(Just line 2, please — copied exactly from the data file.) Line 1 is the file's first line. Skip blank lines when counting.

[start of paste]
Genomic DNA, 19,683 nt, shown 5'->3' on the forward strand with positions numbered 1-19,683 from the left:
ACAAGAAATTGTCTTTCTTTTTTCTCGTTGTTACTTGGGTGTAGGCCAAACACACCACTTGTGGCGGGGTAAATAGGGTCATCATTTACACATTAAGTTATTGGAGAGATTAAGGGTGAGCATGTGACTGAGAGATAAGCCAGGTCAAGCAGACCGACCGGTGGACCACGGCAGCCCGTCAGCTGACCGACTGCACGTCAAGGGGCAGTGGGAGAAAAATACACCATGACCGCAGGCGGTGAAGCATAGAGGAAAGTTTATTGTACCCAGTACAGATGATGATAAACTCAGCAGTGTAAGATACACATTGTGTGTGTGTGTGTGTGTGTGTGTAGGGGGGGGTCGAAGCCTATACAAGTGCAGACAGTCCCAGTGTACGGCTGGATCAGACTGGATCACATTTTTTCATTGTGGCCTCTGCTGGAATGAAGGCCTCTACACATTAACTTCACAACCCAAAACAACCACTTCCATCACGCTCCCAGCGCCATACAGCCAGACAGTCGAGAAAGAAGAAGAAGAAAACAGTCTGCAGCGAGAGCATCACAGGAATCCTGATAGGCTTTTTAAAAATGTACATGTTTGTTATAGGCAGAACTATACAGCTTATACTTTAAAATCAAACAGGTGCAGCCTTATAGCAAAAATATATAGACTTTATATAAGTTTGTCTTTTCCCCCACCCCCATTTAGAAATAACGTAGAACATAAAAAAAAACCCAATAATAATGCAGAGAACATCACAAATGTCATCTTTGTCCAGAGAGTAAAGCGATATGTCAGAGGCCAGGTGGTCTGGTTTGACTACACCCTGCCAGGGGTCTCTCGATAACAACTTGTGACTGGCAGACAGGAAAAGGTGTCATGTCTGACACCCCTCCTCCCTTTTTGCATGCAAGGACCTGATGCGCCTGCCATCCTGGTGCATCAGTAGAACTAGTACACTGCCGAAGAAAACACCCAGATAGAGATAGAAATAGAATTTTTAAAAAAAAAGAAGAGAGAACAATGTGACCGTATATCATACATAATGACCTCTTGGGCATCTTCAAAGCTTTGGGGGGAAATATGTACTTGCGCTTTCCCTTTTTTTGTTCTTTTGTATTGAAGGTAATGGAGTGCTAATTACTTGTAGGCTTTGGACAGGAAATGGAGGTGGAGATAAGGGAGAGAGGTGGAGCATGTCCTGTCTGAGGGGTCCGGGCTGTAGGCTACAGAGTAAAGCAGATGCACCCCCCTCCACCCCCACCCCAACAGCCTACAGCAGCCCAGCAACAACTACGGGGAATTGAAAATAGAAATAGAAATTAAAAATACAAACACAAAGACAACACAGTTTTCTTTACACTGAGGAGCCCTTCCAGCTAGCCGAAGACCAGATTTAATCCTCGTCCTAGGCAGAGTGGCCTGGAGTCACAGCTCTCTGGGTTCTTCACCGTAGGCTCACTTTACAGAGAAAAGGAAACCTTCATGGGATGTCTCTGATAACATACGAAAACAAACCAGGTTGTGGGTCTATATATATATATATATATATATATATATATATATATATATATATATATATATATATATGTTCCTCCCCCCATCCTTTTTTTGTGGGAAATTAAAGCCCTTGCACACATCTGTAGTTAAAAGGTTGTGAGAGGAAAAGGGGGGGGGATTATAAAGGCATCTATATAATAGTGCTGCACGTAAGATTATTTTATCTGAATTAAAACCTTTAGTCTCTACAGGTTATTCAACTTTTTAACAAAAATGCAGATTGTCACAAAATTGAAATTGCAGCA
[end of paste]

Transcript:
ACAAGAAATTGTCTTTCTTTTTTCTCGTTGTTACTTGGGTGTAGGCCAAACACACCACTTGTGGCGGGGTAAATAGGGTCATCATTTACACATTAAGTTATTGGAGAGATTAAGGGTGAGCATGTGACTGAGAGATAAGCCAGGTCAAGCAGACCGACCGGTGGACCACGGCAGCCCGTCAGCTGACCGACTGCACGTCAAGGGGCAGTGGGAGAAAAATACACCATGACCGCAGGCGGTGAAGCATAGAGGAAAGTTTATTGTACCCAGTACAGATGATGATAAACTCAGCAGTGTAAGATACACATTGTGTGTGTGTGTGTGTGTGTGTGTAGGGGGGGGTCGAAGCCTATACAAGTGCAGACAGTCCCAGTGTACGGCTGGATCAGACTGGATCACATTTTTTCATTGTGGCCTCTGCTGGAATGAAGGCCTCTACACATTAACTTCACAACCCAAAACAACCACTTCCATCACGCTCCCAGCGCCATACAGCCAGACAGTCGAGAAAGAAGAAGAAGAAAACAGTCTGCAGCGAGAGCATCACAGGAATCCTGATAGGCTTTTTAAAAATGTACATGTTTGTTATAGGCAGAACTATACAGCTTATACTTTAAAATCAAACAGGTGCAGCCTTATAGCAAAAATATATAGACTTTATATAAGTTTGTCTTTTCCCCCACCCCCATTTAGAAATAACGTAGAACATAAAAAAAAACCCAATAATAATGCAGAGAACATCACAAATGTCATCTTTGTCCAGAGAGTAAAGCGATATGTCAGAGGCCAGGTGGTCTGGTTTGACTACACCCTGCCAGGGGTCTCTCGATAACAACTTGTGACTGGCAGACAGGAAAAGGTGTCATGTCTGACACCCCTCCTCCCTTTTTGCATGCAAGGACCTGATGCGCCTGCCATCCTGGTGCATCAGTAGAACTAGTACACTGCCGAAGAAAACACCCAGATAGAGATAGAAATAGAATTTTTAAAAAAAAAGAAGAGAGAACAATGTGACCGTATATCATACATAATGACCTCTTGGGCATCTTCAAAGCTTTGGGGGGAAATATGTACTTGCGCTTTCCCTTTTTTTGTTCTTTTGTATTGAAGGTAATGGAGTGCTAATTACTTGTAGGCTTTGGACAGGAAATGGAGGTGGAGATAAGGGAGAGAGGTGGAGCATGTCCTGTCTGAGGGGTCCGGGCTGTAGGCTACAGAGTAAAGCAGATGCACCCCCCTCCACCCCCACCCCAACAGCCTACAGCAGCCCAGCAACAACTACGGGGAATTGAAAATAGAAATAGAAATTAAAAATACAAACACAAAGACAACACAGTTTTCTTTACACTGAGGAGCCCTTCCAGCTAGCCGAAGACCAGATTTAATCCTCGTCCTAGGCAGAGTGGCCTGGAGTCACAGCTCTCTGGGTTCTTCACCGTAGGCTCACTTTACAGAGAAAAGGAAACCTTCATGGGATGTCTCTGATAACATACGAAAACAAACCAGGTTGTGGGTCTATATATATATATATATATATATATATATATATATATATATATATATATATATATATATGTTCCTCCCCCCATCCTTTTTTTGTGGGAAATTAAAGCCCTTGCACACATCTGTAGTTAAAAGGTTGTGAGAGGAAAAGGGGGGGGGATTATAAAGGCATCTATATAATAGTGCTGCACGTAAGATTATTTTATCTGAATTAAAACCTTTAGTCTCTACAGGTTATTCAACTTTTTAACAAAAATGCAGATTGTCACAAAATTGAAATTGCAGCA